Lower Job Loss Numbers Offer Some Hope

Aug 7, 2009
This article is part of a series called News & Trends.

Surprising economists and delighting Wall Street, the U.S. unemployment rate dropped in July as the U.S. Bureau of Labor Statistics reported a significantly lower than expected job loss during the month.

Instead of the 275,000 to 325,000 jobs that economists in two respected surveys thought were lost in July, the BLS said the number was closer to 247,000. The BLS report also put the July unemployment rate at 9.4 percent, a .1 drop from June. Economists had been expecting a rise to between 9.6 and 9.7 percent.

The drop in the unemployment rate was the first since April 2008 and the job loss was the smallest since August. The news sent stocks higher today. The Dow was up almost 136 points at midday.

While the numbers are welcome news to a recession-weary country, they are not evidence of a recovery. Job counts, layoffs, and hiring — cumulatively the employment situation — are all considered lagging indicators. In a slowing economy, companies take other steps to cut expenses before laying off workers. Likewise, when business begins to pick up, companies restore lost hours and pay overtime before making new hires, just in case the economic improvement is a blip, rather than a full-fledged trend.

There is tentative evidence in the BLS report that this is happening. The government said the average workweek for production and nonsupervisory workers was up .1 hours while the workweek for the manufacturing sector was up .3 hours. Factory jobs, which had been disappearing at a clip faster than most other sectors, were down by 52,000, the smallest decline in a year, and about half the 100,000 that had been expected. Since the recession began, 2 million factory jobs — the majority in automotive — have been lost.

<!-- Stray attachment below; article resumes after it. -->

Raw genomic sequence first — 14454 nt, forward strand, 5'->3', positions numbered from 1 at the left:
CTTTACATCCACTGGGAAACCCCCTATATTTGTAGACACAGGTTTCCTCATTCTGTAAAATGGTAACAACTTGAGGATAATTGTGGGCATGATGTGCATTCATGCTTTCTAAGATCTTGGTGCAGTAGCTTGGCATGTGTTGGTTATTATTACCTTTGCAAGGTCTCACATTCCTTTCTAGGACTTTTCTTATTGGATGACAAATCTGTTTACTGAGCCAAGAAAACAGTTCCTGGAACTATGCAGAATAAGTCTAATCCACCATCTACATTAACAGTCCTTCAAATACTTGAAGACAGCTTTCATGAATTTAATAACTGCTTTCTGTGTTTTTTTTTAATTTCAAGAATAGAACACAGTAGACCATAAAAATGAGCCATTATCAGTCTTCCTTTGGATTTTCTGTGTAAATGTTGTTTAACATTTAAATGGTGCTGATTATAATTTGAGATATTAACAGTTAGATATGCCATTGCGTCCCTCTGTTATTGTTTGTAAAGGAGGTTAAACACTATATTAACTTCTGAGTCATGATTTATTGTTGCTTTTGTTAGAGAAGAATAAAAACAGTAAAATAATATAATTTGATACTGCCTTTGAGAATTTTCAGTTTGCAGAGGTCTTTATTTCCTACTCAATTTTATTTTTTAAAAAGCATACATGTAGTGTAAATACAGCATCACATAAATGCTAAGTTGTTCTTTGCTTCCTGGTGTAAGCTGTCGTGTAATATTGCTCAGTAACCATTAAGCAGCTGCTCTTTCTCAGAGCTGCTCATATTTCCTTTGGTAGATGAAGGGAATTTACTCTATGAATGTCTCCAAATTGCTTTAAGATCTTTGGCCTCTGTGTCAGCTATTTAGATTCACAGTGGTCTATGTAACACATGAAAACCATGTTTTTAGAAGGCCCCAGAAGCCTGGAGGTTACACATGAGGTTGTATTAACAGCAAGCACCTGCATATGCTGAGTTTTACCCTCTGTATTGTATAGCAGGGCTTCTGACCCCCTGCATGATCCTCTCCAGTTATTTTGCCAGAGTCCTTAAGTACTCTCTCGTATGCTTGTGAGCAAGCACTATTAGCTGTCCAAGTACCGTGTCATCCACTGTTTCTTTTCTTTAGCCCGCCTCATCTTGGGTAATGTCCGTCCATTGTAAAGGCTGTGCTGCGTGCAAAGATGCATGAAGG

Construction jobs also had a big decline, but the 76,000 lost jobs was less than the 117,000 that were lost on average each month from November through April.

However, there’s also plenty of evidence pointing to just how tentative and slight the improvement is. The Conference Board’s Consumer Confidence Index dropped in July for the second month in a row. It’s still above the recession bottom of 27.3 in February, but two months of declines suggests the public is not convinced a recovery is afoot.

The decline in the unemployment rate isn’t necessarily reflective of any significant pickup in unemployed workers finding jobs. The BLS report says 2.3 million Americans were marginally attached to the workforce, meaning they had looked for work in the past 12 months but aren’t counted as unemployed because they didn’t search for work in the four weeks prior to the BLS’s monthly survey.

If these workers, often called discouraged workers, and the workers who settled for part-time employment because they couldn’t find full-time jobs were added to the unemployment count, the rate would be 16.3 percent.

Both the Monster Index and The Conference Board’s Help Wanted Online Index offer little encouragement about the job situation. The Conference Board’s count of the number of jobs posted online was virtually unchanged from June, when 3.3 million job postings were counted. The Monster Index, meanwhile, was down to its lowest point since 2004. In both instances, the seasonal summer decline in job activity may be to blame.

“The decline in U.S. online recruitment activity at the beginning of the third quarter is likely due to a seasonal summer slowdown that is typical this time of year, with most industry and occupational categories experiencing reduced demand,” explains Jesse Harriott, senior vice president and chief knowledge officer at Monster Worldwide. “Although the Index is down 27 percent year-on-year, an encouraging take-away and potential sign of stability is the fact that the Index is now showing its most moderate pace of annual contraction since February.”

Even the White House was cautious about today’s unemployment numbers. Press Secretary Robert Gibbs said, “We are pleased, but not satisfied that the rate of that job loss is declining,” adding, “Without seeing some genuine, positive, sustained job growth, you’ll likely to see the rate continue to go up.”

This article is part of a series called News & Trends.
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